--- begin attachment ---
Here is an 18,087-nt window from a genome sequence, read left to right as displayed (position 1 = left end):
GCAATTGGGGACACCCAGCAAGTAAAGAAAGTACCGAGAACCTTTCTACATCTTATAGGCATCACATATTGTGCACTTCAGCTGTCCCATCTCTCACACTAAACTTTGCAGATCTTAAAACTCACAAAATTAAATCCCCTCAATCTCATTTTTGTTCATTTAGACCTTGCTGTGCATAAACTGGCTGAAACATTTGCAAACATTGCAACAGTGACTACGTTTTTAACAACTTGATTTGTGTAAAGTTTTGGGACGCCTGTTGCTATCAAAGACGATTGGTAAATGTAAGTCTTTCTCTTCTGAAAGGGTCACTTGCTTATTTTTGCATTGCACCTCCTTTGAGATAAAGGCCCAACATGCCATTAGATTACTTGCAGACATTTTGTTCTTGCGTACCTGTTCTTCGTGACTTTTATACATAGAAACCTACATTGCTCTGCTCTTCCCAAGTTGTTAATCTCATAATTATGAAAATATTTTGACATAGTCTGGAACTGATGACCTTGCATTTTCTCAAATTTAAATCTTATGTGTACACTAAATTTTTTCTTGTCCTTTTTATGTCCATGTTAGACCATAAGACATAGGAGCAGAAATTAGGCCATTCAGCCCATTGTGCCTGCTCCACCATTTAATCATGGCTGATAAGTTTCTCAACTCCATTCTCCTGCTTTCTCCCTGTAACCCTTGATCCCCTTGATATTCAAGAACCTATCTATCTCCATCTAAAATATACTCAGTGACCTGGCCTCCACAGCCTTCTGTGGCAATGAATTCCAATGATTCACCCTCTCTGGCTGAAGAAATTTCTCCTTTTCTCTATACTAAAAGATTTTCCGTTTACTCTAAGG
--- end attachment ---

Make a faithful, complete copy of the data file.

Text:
Here is an 18,087-nt window from a genome sequence, read left to right as displayed (position 1 = left end):
GCAATTGGGGACACCCAGCAAGTAAAGAAAGTACCGAGAACCTTTCTACATCTTATAGGCATCACATATTGTGCACTTCAGCTGTCCCATCTCTCACACTAAACTTTGCAGATCTTAAAACTCACAAAATTAAATCCCCTCAATCTCATTTTTGTTCATTTAGACCTTGCTGTGCATAAACTGGCTGAAACATTTGCAAACATTGCAACAGTGACTACGTTTTTAACAACTTGATTTGTGTAAAGTTTTGGGACGCCTGTTGCTATCAAAGACGATTGGTAAATGTAAGTCTTTCTCTTCTGAAAGGGTCACTTGCTTATTTTTGCATTGCACCTCCTTTGAGATAAAGGCCCAACATGCCATTAGATTACTTGCAGACATTTTGTTCTTGCGTACCTGTTCTTCGTGACTTTTATACATAGAAACCTACATTGCTCTGCTCTTCCCAAGTTGTTAATCTCATAATTATGAAAATATTTTGACATAGTCTGGAACTGATGACCTTGCATTTTCTCAAATTTAAATCTTATGTGTACACTAAATTTTTTCTTGTCCTTTTTATGTCCATGTTAGACCATAAGACATAGGAGCAGAAATTAGGCCATTCAGCCCATTGTGCCTGCTCCACCATTTAATCATGGCTGATAAGTTTCTCAACTCCATTCTCCTGCTTTCTCCCTGTAACCCTTGATCCCCTTGATATTCAAGAACCTATCTATCTCCATCTAAAATATACTCAGTGACCTGGCCTCCACAGCCTTCTGTGGCAATGAATTCCAATGATTCACCCTCTCTGGCTGAAGAAATTTCTCCTTTTCTCTATACTAAAAGATTTTCCGTTTACTCTAAGG